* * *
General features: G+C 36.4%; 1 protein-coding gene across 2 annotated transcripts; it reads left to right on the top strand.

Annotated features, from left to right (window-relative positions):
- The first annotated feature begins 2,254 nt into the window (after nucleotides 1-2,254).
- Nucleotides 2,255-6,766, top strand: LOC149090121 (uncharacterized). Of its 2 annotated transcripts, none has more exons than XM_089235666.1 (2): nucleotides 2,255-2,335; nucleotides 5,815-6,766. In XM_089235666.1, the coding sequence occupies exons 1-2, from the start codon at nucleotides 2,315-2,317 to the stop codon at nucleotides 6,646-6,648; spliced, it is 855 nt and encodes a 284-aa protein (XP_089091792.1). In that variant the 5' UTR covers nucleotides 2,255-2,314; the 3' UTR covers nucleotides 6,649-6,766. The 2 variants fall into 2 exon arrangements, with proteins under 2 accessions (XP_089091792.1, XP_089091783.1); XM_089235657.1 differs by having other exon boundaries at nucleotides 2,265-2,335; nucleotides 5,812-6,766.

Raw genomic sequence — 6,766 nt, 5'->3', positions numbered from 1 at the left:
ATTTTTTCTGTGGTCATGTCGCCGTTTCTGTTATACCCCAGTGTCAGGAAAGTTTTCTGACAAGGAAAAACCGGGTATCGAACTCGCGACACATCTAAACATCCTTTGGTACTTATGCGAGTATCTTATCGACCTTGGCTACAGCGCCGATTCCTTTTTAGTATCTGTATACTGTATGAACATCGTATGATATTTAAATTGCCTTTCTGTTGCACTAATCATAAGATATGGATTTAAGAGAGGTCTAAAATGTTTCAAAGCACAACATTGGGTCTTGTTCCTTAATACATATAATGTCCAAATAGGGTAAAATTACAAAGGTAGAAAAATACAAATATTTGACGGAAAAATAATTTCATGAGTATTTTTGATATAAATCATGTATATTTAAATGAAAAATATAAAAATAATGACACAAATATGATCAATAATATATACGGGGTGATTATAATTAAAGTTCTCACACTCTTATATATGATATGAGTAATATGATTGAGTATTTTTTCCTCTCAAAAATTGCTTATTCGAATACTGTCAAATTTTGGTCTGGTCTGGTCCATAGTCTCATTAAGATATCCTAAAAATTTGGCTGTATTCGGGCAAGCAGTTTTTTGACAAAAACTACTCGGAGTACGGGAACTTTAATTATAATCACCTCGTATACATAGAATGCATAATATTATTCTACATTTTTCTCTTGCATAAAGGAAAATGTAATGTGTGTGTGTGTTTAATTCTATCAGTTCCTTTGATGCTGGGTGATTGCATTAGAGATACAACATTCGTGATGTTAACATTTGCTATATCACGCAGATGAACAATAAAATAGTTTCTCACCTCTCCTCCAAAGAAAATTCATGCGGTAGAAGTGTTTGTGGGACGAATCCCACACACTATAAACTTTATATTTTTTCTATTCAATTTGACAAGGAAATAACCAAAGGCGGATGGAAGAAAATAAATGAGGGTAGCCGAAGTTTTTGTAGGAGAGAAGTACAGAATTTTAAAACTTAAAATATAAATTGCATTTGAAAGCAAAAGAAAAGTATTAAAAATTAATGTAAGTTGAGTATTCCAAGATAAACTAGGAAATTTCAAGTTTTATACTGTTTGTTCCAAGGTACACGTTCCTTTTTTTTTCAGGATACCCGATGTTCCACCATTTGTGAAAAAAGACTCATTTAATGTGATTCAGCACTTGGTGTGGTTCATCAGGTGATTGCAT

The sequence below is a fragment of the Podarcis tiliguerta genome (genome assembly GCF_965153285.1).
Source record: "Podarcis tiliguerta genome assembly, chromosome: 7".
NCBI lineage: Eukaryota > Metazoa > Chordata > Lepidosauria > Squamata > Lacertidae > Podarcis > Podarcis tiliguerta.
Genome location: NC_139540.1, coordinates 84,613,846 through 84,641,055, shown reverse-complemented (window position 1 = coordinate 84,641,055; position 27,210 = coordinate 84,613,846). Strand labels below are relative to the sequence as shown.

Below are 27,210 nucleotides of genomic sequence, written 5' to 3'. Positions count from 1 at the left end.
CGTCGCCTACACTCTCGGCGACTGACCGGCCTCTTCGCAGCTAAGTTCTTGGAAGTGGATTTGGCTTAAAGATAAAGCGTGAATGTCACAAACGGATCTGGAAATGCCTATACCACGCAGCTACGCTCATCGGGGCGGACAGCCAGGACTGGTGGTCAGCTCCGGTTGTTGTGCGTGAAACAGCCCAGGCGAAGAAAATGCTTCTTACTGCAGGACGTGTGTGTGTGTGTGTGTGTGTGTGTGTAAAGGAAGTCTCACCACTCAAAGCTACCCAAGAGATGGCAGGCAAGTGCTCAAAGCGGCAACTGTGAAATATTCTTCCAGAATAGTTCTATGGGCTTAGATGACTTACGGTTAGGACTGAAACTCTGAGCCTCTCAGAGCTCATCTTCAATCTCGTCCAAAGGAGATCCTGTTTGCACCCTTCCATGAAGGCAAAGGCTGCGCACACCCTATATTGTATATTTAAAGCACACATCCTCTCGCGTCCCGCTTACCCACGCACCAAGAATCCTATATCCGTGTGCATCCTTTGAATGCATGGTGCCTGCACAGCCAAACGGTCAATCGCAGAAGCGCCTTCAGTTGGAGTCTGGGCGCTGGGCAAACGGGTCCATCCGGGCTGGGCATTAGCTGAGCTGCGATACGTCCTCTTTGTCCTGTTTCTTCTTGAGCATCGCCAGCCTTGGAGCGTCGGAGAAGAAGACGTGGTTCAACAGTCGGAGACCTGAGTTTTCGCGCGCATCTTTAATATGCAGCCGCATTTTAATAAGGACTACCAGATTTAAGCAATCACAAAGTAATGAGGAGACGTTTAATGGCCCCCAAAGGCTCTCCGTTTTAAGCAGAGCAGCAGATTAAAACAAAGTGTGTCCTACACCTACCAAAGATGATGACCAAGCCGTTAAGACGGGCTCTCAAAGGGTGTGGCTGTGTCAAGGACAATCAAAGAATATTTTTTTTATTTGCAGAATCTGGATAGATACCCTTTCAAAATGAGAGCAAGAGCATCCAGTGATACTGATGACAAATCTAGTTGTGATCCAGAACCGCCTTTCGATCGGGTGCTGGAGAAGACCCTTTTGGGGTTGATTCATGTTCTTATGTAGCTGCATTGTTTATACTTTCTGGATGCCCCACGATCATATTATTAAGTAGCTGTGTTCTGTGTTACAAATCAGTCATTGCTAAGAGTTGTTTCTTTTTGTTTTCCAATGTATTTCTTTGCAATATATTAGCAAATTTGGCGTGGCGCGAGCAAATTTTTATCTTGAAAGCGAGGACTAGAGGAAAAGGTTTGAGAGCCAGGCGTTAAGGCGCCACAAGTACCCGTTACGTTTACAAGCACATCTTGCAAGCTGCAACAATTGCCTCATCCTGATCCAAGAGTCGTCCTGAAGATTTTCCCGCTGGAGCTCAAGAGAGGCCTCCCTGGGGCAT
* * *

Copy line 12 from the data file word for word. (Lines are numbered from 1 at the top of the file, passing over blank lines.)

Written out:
CGTCGCCTACACTCTCGGCGACTGACCGGCCTCTTCGCAGCTAAGTTCTTGGAAGTGGATTTGGCTTAAAGATAAAGCGTGAATGTCACAAACGGATCTGGAAATGCCTATACCACGCAGCTACGCTCATCGGGGCGGACAGCCAGGACTGGTGGTCAGCTCCGGTTGTTGTGCGTGAAACAGCCCAGGCGAAGAAAATGCTTCTTACTGCAGGACGTGTGTGTGTGTGTGTGTGTGTGTGTGTAAAGGAAGTCTCACCACTCAAAGCTACCCAAGAGATGGCAGGCAAGTGCTCAAAGCGGCAACTGTGAAATATTCTTCCAGAATAGTTCTATGGGCTTAGATGACTTACGGTTAGGACTGAAACTCTGAGCCTCTCAGAGCTCATCTTCAATCTCGTCCAAAGGAGATCCTGTTTGCACCCTTCCATGAAGGCAAAGGCTGCGCACACCCTATATTGTATATTTAAAGCACACATCCTCTCGCGTCCCGCTTACCCACGCACCAAGAATCCTATATCCGTGTGCATCCTTTGAATGCATGGTGCCTGCACAGCCAAACGGTCAATCGCAGAAGCGCCTTCAGTTGGAGTCTGGGCGCTGGGCAAACGGGTCCATCCGGGCTGGGCATTAGCTGAGCTGCGATACGTCCTCTTTGTCCTGTTTCTTCTTGAGCATCGCCAGCCTTGGAGCGTCGGAGAAGAAGACGTGGTTCAACAGTCGGAGACCTGAGTTTTCGCGCGCATCTTTAATATGCAGCCGCATTTTAATAAGGACTACCAGATTTAAGCAATCACAAAGTAATGAGGAGACGTTTAATGGCCCCCAAAGGCTCTCCGTTTTAAGCAGAGCAGCAGATTAAAACAAAGTGTGTCCTACACCTACCAAAGATGATGACCAAGCCGTTAAGACGGGCTCTCAAAGGGTGTGGCTGTGTCAAGGACAATCAAAGAATATTTTTTTTATTTGCAGAATCTGGATAGATACCCTTTCAAAATGAGAGCAAGAGCATCCAGTGATACTGATGACAAATCTAGTTGTGATCCAGAACCGCCTTTCGATCGGGTGCTGGAGAAGACCCTTTTGGGGTTGATTCATGTTCTTATGTAGCTGCATTGTTTATACTTTCTGGATGCCCCACGATCATATTATTAAGTAGCTGTGTTCTGTGTTACAAATCAGTCATTGCTAAGAGTTGTTTCTTTTTGTTTTCCAATGTATTTCTTTGCAATATATTAGCAAATTTGGCGTGGCGCGAGCAAATTTTTATCTTGAAAGCGAGGACTAGAGGAAAAGGTTTGAGAGCCAGGCGTTAAGGCGCCACAAGTACCCGTTACGTTTACAAGCACATCTTGCAAGCTGCAACAATTGCCTCATCCTGATCCAAGAGTCGTCCTGAAGATTTTCCCGCTGGAGCTCAAGAGAGGCCTCCCTGGGGCAT